(b. 1975, Chicago, IL. Lives and works in Berkeley, CA.)
My Mother’s Titanium Hip
Video, sound, 6:36 min. Best viewed in full-screen.
Jill Miller examines her mother’s unexpected death during the pandemic through the lens of “everyday” quarantine life. Even mourning and absence are digitally mediated. Temporalities shift between virtual and real, past and present, dreamy and distressing. The landscape is unstable and fantastical: error messages interrupt video transmissions, her mother’s titanium hip hovers in the background, and the coronavirus makes an appearance during a conference call.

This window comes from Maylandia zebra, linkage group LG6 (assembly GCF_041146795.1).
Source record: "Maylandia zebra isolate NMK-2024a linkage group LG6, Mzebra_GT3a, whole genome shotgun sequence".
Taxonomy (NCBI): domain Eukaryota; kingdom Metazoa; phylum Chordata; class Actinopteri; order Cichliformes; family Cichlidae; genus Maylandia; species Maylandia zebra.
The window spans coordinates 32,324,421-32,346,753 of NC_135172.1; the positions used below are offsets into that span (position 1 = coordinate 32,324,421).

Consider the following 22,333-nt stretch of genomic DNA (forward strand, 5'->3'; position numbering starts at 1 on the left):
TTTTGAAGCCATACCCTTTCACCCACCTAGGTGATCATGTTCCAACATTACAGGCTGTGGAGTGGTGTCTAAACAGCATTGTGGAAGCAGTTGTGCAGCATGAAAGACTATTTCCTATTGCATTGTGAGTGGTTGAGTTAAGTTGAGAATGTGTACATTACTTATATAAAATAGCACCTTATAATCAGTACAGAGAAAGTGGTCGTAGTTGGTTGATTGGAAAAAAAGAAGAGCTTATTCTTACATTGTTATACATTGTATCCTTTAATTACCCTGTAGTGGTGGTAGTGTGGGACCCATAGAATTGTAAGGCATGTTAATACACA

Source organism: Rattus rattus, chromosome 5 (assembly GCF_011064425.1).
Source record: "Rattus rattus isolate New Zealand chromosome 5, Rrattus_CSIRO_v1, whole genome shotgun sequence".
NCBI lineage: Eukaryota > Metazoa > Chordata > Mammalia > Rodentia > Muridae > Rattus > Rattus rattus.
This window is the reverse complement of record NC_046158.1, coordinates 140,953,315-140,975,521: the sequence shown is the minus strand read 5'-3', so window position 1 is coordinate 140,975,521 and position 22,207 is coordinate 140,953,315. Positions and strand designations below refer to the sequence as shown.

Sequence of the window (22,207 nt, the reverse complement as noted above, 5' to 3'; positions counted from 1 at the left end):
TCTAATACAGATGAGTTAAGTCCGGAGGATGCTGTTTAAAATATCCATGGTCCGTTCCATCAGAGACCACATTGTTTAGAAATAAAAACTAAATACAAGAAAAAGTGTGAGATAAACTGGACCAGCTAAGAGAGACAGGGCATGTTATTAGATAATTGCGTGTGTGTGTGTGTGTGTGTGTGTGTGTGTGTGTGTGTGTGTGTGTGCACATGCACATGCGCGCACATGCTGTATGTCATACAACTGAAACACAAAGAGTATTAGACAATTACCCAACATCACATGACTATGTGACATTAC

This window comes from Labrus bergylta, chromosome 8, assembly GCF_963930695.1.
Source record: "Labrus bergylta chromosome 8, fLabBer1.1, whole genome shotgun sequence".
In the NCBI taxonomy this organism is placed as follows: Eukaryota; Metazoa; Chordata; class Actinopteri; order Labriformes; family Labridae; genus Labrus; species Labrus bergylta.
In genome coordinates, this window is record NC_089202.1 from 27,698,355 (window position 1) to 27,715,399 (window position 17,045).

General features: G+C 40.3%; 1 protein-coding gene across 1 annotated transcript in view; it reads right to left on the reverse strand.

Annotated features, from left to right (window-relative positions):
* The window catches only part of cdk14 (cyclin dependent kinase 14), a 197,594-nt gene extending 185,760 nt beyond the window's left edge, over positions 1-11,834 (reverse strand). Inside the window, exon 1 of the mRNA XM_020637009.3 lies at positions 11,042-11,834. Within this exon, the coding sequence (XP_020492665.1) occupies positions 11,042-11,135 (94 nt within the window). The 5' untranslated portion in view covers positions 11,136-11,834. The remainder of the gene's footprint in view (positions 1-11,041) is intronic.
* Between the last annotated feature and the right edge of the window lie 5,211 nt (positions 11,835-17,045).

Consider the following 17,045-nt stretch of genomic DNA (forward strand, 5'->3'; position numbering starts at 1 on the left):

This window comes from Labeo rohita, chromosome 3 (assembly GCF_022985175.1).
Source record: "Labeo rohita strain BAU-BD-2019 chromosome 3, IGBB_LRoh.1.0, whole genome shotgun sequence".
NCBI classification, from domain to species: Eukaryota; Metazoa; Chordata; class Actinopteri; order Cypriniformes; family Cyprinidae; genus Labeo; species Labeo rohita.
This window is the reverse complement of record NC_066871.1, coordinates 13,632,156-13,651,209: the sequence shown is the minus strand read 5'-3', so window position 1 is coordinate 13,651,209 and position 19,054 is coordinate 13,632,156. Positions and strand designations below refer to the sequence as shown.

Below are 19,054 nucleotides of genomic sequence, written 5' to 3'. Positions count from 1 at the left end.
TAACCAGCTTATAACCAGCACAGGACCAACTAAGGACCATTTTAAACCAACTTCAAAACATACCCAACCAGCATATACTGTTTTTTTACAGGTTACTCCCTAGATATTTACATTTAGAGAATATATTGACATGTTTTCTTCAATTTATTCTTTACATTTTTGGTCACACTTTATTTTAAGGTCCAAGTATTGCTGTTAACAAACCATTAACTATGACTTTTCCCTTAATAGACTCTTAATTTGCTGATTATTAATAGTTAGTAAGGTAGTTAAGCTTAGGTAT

The frenetic collage entangles and layers video conferencing fragments, 3D models, a chat with a psychic medium, and computer-generated imagery to explore the splintering of time and space during prolonged isolation. She collages the online landscape of our new digital normal, exploring an ontological shift marked by fractured connectedness, anxieties about loss and grief, a dithering between life on- and off-line, and virtually conversing with strangers and friends.